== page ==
His eyes went crazy, and he could not see through the madness.  And I could not even see his blue eyes through that madness.  The usual blue grey was taken over by a raging haze of insanity.  He took off running, declaring he was going to kill himself.  He ran towards the Mississippi River Bridge, the huge one that connects the Westbank to the rest of New Orleans.  I am not sure if it was the crazed look in his eyes that appeared to have taken his soul or the erratic tone in his voice that made me believe him.  I knew the dams in his mind had just broken, and the insanity of both addiction and mental anguish gushed out.

In the desperate world of an end-stage junky, the threat of taking one’s own life frequents the mind.  In advanced states of addiction, the addict’s mind is eroded by patterns and habit that keep one from seeing past the immediate.  One cannot see past the pain.  Life is ruled by pure physical need.  “The desire to stay well,” as a junky puts it.

The lingo probably seems foreign to someone who does not understand the ways of a world invaded by addiction.  Opiate addiction is very different from cocaine addiction in that it is a more serious physical addiction.  Cocaine is a psychological addiction, and your brain undoubtedly screams at you for more, but before I did heroin, I had never experienced the true nature physical addiction.  I never really understood addiction and its death-claw grips until I started using heroin. The power of addiction remained mysterious to me until I had been using every day for several months. I often think that this addiction was what I searched for all along.

I had no intentions of quitting dope several weeks before Katrina, when Liam’s mind began to slip.  No serious intentions, anyway.  I talked about it, like all junkies did.  When Liam began running that afternoon, headed to kill himself in the Mississippi River, things finally began to really unravel.  I am sure our sanity was merely held on by a thin string at that time, and in moments most of the fabric of our lives unraveled to reveal a couple of naked, scared little kids.

Somehow I knew he was serious about suicide.  This was not like the other crazy episodes every junky exhibits from time to time.  This was the real deal.  I could see it in his eyes.  I could hear it in his voice.  I called the cops when he disappeared from me.  I could not hold him back from going completely crazy if I was not by his side.  I called the cops, and he just kept running.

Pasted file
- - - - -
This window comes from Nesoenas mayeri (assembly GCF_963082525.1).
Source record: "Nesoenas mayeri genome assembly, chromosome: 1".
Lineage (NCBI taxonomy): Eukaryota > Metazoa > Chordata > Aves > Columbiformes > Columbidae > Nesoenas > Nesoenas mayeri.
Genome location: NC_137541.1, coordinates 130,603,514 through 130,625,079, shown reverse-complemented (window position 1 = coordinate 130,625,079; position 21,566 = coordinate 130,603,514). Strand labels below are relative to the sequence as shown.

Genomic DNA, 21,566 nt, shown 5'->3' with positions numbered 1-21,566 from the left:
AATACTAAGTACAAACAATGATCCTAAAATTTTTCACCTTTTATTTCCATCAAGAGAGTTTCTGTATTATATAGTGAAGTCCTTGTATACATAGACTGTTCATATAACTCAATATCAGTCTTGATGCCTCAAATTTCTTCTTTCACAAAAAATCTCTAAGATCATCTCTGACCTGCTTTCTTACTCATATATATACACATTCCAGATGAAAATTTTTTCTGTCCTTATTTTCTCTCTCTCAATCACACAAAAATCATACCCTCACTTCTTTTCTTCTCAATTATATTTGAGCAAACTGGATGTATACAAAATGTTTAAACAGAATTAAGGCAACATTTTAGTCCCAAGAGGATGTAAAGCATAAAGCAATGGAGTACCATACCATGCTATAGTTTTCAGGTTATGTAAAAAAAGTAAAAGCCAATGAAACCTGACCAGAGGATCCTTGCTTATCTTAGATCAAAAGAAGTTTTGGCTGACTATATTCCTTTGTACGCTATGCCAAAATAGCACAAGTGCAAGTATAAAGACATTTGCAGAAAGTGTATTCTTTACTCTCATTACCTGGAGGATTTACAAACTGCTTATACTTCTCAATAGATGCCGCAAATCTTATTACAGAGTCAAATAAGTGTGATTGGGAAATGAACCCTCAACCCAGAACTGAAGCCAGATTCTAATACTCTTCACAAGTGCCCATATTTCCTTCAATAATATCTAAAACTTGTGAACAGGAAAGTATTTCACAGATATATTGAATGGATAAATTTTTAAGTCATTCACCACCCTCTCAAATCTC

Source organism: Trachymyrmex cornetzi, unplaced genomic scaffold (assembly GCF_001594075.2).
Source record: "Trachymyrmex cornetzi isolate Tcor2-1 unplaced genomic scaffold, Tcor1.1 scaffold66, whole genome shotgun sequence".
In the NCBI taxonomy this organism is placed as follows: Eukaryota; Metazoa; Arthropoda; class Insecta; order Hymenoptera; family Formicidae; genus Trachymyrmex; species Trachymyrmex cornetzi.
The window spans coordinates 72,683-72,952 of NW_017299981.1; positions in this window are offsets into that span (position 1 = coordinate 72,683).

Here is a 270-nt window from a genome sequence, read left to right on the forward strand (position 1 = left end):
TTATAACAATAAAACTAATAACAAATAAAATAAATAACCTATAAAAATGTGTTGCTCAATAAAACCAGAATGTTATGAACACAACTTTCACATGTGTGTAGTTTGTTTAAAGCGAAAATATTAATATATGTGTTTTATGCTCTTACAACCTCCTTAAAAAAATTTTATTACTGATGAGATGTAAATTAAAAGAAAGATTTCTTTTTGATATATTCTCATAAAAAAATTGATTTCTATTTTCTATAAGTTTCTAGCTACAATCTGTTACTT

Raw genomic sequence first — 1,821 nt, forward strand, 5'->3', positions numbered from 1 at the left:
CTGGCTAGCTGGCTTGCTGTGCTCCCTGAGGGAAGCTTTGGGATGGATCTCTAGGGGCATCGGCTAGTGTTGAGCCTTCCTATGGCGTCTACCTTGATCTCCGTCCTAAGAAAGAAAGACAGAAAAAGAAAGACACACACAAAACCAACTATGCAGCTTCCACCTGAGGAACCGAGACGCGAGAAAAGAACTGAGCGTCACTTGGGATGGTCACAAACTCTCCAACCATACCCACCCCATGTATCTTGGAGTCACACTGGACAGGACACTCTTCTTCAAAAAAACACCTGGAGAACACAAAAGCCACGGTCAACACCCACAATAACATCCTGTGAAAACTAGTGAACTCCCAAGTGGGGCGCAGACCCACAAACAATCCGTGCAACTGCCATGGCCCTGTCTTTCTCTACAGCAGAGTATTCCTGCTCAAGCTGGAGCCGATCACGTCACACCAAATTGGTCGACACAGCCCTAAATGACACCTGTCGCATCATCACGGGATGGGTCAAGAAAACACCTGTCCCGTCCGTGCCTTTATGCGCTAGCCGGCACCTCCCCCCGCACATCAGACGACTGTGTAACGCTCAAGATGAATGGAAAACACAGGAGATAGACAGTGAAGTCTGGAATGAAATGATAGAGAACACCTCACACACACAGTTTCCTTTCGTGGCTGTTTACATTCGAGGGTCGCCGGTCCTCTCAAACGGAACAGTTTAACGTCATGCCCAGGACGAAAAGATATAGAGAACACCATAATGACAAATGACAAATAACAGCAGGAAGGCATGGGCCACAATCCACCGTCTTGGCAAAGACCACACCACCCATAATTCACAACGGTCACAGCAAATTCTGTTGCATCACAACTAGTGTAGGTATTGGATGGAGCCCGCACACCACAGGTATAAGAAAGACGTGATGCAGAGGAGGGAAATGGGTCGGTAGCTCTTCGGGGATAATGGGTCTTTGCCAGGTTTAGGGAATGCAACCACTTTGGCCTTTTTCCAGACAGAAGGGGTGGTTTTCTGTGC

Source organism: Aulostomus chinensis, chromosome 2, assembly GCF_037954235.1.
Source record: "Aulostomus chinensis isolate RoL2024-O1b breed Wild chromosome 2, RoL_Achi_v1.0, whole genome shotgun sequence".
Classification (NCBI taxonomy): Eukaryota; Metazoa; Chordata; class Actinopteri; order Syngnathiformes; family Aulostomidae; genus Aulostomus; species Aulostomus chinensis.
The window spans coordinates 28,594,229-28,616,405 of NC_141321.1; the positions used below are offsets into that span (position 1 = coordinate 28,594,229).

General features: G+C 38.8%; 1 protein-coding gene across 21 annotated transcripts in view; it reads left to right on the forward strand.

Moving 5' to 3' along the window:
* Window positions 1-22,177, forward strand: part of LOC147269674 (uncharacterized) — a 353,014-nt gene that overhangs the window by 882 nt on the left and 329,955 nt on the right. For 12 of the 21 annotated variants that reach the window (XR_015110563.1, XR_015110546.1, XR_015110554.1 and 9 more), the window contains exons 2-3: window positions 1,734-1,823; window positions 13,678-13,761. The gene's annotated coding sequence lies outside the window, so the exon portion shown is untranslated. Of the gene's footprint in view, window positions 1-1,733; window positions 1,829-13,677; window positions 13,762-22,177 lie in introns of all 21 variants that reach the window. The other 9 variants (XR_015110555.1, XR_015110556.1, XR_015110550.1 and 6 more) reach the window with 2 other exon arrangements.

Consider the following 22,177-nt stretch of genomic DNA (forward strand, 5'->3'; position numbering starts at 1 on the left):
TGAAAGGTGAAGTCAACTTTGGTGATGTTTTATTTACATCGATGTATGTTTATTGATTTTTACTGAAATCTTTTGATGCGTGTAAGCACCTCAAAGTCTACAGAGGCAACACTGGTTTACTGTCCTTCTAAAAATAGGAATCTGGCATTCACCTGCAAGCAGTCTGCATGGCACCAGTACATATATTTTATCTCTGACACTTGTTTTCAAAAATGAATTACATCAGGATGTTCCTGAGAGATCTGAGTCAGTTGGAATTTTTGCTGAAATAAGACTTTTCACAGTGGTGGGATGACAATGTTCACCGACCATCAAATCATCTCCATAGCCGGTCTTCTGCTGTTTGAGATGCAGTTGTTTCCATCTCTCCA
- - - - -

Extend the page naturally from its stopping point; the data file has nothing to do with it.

The cops showed up quickly.  They caught him.  When they brought him around to me, he had surrendered in the back of the cop car.  He was exhausted, and he slumped down, defeated, in the back of that car.  He had tears in his eyes and panic in his voice.  I remember tears streaming down his face.

To Be Continued….

About the Author

Eliza Player

Eliza Player

I have been writing as long as I can remember, even carrying tattered notebooks with me through the streets and strip clubs of New Orleans, in the midst of my heroin addiction. I lived a life saturated in heroin until Hurricane Katrina struck New Orleans, leaving me to fend for myself, eventually facing my demons and coming face to face with my addiction. I have been clean for five years, and since then I have become a mother, graduated college, and started a writing career. I have a B.A. in Mass Media Communication, with a minor in Journalism. I have also written one published book, Through Both Hell and High Water: A Memoir of Addiction and Hurricane Katrina, which tells the story of those dark days I spent in New Orleans after the storm, battling with addiction amidst a natural disaster. I am the blogger and news curator for RecoveryNowTV, and I love sharing the stories of the world, as well as my own personal journey, with my readers. I hope that my words can touch others out there, struggling with addiction.